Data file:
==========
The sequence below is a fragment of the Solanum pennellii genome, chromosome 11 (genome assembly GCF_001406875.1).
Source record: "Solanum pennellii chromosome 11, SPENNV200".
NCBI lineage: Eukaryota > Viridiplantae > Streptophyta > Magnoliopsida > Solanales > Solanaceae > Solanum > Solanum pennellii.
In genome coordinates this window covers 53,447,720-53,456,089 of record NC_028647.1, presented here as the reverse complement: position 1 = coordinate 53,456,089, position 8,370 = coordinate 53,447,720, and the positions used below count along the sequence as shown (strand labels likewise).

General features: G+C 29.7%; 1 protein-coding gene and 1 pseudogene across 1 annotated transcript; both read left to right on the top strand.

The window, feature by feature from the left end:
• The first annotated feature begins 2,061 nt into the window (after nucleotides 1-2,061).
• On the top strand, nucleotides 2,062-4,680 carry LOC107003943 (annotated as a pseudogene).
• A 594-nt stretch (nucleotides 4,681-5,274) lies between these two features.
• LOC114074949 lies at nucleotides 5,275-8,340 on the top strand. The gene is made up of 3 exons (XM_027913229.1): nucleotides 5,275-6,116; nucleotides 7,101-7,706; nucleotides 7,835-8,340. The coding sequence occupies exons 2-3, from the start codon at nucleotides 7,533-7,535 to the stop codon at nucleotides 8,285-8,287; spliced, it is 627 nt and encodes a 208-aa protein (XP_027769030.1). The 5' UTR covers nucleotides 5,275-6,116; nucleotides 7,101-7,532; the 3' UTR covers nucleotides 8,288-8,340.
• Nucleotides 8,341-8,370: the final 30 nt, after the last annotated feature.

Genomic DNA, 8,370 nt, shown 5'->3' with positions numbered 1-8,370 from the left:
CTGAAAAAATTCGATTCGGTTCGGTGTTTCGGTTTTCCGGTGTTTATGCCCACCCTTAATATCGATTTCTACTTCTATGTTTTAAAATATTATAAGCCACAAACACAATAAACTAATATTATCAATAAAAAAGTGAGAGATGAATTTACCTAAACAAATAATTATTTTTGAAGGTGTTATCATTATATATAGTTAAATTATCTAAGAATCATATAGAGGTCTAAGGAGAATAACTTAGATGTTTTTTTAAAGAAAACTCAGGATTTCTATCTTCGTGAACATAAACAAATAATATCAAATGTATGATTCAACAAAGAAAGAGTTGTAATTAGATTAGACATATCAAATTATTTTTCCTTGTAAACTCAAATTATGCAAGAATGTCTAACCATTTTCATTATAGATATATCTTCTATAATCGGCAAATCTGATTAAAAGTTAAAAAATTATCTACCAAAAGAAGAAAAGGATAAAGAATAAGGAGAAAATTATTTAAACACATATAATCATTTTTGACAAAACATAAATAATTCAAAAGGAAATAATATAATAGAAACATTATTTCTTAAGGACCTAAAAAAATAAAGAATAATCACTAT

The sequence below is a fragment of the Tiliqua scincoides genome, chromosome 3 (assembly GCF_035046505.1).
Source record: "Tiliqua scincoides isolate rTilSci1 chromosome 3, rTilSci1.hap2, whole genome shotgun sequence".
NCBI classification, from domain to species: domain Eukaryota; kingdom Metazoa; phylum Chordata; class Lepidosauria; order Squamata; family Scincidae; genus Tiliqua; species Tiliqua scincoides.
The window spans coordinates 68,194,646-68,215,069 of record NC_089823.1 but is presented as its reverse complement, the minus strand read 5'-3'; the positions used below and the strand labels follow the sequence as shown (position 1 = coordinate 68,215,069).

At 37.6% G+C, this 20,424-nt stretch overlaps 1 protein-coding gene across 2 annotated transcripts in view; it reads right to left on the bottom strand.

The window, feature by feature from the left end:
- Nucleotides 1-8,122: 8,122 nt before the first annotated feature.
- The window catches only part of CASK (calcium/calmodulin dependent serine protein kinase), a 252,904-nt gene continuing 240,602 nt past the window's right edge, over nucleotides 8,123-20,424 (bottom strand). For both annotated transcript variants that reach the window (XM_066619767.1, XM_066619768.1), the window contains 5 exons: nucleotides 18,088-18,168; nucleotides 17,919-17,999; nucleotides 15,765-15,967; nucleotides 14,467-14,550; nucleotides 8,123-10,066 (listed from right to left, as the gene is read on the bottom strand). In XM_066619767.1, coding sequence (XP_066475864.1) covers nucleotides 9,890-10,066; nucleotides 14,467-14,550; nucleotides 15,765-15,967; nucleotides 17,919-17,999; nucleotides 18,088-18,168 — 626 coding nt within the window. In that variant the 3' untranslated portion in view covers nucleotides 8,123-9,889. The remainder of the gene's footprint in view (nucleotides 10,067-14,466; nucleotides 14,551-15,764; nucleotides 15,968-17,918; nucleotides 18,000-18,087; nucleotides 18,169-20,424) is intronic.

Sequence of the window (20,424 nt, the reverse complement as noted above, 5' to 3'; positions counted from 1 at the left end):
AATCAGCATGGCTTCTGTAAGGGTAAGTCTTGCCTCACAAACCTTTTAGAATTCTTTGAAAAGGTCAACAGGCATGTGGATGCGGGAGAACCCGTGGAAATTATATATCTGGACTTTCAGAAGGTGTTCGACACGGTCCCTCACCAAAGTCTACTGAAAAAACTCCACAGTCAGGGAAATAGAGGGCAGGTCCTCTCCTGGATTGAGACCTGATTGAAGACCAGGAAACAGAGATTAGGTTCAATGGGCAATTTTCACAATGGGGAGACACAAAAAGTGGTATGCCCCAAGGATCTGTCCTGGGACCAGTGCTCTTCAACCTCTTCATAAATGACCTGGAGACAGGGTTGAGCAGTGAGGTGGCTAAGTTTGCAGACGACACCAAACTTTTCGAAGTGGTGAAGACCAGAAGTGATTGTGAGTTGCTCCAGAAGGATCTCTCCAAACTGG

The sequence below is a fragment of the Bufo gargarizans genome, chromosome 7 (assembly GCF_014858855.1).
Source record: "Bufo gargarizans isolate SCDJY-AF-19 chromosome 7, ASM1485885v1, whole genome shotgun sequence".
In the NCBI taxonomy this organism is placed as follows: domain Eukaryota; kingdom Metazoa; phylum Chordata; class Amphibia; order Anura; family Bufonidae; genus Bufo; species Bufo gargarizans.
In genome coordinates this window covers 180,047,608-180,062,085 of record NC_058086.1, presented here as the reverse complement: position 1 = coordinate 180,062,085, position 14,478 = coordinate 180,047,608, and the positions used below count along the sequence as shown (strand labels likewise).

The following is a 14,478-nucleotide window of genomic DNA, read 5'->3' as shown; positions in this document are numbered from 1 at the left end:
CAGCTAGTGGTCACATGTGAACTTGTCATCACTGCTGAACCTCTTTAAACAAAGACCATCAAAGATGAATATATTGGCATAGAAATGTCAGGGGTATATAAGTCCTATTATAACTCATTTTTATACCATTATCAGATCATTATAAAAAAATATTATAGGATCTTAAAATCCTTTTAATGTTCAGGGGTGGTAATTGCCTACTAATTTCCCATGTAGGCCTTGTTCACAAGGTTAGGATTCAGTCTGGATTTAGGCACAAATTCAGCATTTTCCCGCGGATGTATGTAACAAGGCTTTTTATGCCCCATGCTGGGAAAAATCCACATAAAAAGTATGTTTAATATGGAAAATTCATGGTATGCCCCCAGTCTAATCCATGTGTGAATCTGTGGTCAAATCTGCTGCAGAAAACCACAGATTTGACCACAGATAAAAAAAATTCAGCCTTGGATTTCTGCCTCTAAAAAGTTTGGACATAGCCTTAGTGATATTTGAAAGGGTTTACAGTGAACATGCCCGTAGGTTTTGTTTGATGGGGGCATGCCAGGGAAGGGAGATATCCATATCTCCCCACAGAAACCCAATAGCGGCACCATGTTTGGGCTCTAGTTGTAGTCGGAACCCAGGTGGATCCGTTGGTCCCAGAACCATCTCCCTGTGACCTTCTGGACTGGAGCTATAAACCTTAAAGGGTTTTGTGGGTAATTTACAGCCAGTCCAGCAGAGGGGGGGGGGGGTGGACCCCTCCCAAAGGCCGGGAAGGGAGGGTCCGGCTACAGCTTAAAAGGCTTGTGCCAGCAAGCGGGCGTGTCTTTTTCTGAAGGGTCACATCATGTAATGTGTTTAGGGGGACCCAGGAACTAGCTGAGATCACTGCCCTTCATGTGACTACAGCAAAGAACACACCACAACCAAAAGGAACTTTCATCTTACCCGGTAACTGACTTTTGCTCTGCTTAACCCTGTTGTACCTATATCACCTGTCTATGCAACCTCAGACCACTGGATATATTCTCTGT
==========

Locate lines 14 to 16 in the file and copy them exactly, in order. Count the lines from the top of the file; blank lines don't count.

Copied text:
The sequence below is a fragment of the Tiliqua scincoides genome, chromosome 3 (assembly GCF_035046505.1).
Source record: "Tiliqua scincoides isolate rTilSci1 chromosome 3, rTilSci1.hap2, whole genome shotgun sequence".
NCBI classification, from domain to species: domain Eukaryota; kingdom Metazoa; phylum Chordata; class Lepidosauria; order Squamata; family Scincidae; genus Tiliqua; species Tiliqua scincoides.